G-L

G-L .

Subcategories

  • Galastop

    Galastop for Dogs

    Galastop contains ergoline derivative with a potent, selective and long-lasting inhibitory effect on prolactin secretion. Prolactin is the key hormone for lactogenesis and for the initiation and maintenance of lactation after parturition. Furthermore the aetiology of false pregnancy is currently thought to be mediated by rising prolactin levels stimulated by falling progesterone levels during the course of metoestrus. Galastop is used for the treatment of false pregnancy in bitches Inhibition of prolactin secretion by cabergoline results in a rapid resolution of the signs of false pregnancy, including lactation and behavioural changes. Suppression of lactation in bitches Suppression of lactation in the bitch may be required under certain clinical circumstances (for example following removal of puppies soon after birth, or following early weaning). Inhibition of prolactin secretion by Galastop results in a rapid cessation of lactation and a reduction in the size of the mammary glands.

    Galastop contains the active ingredient cabergoline is available in the following strengths: 7ml Galastop and 15ml Galastop

    A Veterinary Pet Prescription is required for Galastop

  • Gabapentin

    Gabapentin Capsules

    100mg Gabapentin is a GABA analog. It was originally developed to treat epilepsy, and currently is used to relieve neuropathic pain. The use of gabapentin in dogs is primarily to manage chronic nerve pain, with mild effectiveness managing seizures.

    As with human use, the mechanism that allows the medication to work is not well understood, however, while it is structurally similar to the neurotransmitter GABA, it does not negatively affect its function.

    Gabapentin contains the active ingredient Gabapentin and is available in the following strengths: 100mg Gabapentin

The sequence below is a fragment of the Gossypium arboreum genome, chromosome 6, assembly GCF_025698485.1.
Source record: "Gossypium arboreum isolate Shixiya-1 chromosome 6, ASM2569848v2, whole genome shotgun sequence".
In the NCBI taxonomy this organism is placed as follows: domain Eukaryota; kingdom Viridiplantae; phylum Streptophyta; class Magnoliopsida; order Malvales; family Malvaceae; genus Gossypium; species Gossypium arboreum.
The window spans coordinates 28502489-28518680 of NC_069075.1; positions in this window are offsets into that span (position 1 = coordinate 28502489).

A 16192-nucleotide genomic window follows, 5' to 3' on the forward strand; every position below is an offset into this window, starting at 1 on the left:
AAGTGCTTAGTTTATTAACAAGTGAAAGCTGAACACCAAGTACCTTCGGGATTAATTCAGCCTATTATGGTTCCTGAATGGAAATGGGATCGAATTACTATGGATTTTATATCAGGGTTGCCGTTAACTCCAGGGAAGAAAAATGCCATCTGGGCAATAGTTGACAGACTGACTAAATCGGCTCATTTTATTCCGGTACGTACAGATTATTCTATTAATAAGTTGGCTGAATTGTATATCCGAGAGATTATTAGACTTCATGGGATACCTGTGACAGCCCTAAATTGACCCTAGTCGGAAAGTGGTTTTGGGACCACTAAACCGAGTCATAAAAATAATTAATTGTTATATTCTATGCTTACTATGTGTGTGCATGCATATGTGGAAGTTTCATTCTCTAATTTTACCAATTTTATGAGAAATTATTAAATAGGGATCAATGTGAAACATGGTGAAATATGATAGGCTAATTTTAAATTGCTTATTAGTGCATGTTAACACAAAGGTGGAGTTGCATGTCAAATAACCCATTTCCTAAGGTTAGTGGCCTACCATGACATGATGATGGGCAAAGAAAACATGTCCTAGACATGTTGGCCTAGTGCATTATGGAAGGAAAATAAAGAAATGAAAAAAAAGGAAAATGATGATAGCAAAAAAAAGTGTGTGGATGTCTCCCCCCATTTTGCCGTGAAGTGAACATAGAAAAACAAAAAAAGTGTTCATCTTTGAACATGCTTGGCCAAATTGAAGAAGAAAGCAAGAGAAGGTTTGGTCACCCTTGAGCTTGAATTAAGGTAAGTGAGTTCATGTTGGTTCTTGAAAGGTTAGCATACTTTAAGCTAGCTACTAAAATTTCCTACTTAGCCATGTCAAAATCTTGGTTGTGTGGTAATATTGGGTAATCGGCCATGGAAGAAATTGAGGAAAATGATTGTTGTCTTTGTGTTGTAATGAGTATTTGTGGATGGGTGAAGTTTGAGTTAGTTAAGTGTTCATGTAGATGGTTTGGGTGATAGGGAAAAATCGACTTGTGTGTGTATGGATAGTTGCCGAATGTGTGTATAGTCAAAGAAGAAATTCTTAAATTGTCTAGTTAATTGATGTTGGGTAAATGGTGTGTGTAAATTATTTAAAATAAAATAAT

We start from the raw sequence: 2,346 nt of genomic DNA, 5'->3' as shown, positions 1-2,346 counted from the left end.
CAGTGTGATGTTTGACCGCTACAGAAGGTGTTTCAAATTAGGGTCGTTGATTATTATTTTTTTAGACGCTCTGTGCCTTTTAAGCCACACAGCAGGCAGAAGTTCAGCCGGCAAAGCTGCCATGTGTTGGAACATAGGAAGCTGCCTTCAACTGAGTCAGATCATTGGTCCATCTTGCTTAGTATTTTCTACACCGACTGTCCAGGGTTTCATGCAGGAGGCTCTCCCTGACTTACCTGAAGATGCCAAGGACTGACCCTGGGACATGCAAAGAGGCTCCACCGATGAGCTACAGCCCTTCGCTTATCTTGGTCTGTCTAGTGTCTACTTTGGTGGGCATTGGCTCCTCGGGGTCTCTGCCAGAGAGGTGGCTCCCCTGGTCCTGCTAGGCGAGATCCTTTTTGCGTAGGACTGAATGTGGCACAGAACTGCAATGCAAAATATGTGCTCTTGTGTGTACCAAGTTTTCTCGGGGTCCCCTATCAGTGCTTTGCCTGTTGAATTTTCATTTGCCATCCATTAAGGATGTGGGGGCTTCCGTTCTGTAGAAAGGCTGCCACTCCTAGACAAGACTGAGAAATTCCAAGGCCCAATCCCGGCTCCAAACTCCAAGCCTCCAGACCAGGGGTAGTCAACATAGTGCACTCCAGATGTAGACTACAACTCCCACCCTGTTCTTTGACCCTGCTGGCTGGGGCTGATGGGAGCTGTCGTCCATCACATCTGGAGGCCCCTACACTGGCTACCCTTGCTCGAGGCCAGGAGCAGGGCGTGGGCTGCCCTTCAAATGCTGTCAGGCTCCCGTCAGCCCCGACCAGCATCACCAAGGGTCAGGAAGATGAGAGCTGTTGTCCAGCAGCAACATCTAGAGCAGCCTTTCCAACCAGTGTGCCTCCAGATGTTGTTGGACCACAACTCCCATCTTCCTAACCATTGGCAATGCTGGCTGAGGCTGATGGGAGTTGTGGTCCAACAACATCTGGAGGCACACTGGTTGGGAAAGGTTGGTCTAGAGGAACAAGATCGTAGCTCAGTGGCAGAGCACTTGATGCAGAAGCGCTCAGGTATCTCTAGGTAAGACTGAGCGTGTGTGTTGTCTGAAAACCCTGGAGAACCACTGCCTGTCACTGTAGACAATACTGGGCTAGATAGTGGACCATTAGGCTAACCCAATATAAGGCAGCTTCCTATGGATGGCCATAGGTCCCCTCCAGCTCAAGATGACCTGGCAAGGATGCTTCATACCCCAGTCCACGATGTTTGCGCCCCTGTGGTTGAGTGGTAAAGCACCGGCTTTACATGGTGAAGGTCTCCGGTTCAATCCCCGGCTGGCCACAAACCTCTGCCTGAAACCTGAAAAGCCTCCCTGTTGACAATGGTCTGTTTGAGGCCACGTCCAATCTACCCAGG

A Veterinary Pet Prescription is required for Gabapentin

    Using Gabapentin for dogs (Epilepsy and Pain relief)

    Gabapentin may be prescribed for your dog if they suffer from epilepsy, and/or to help with the treatment and management of chronic pain. If your vet has prescribed or recommended using Gabapentin for your own dog, this article will provide you with some more information on the medication, how it is used, and what problems it can help with.

    Gabapentin is a medication that is marketed as an analgesic (pain killer) and anticonvulsant, and was originally developed to treat epilepsy in people. Gabapentin is administered orally, and for people, can be taken in either capsule or liquid form, but for dogs is only available in capsule form, as the liquid formulation contains xylitol, which is toxic to dogs.

    Gabapentin is sometimes sold under the trade name of Neurontin.

    Why might my dog be prescribed Gabapentin?

    Gabapentin is used off-label for the treatment of dogs, which means that it is first and foremost a human medication that is also used in veterinary practice (under the cascade scheme), as it has proven to be helpful in many cases for dogs as well as people. Gabapentin was firstly designed for the treatment of epilepsy, and so may be prescribed for epileptic dogs prone to seizures, but it is also an effective pain reliever, and so may be administered to dogs to help with the management of chronic pain.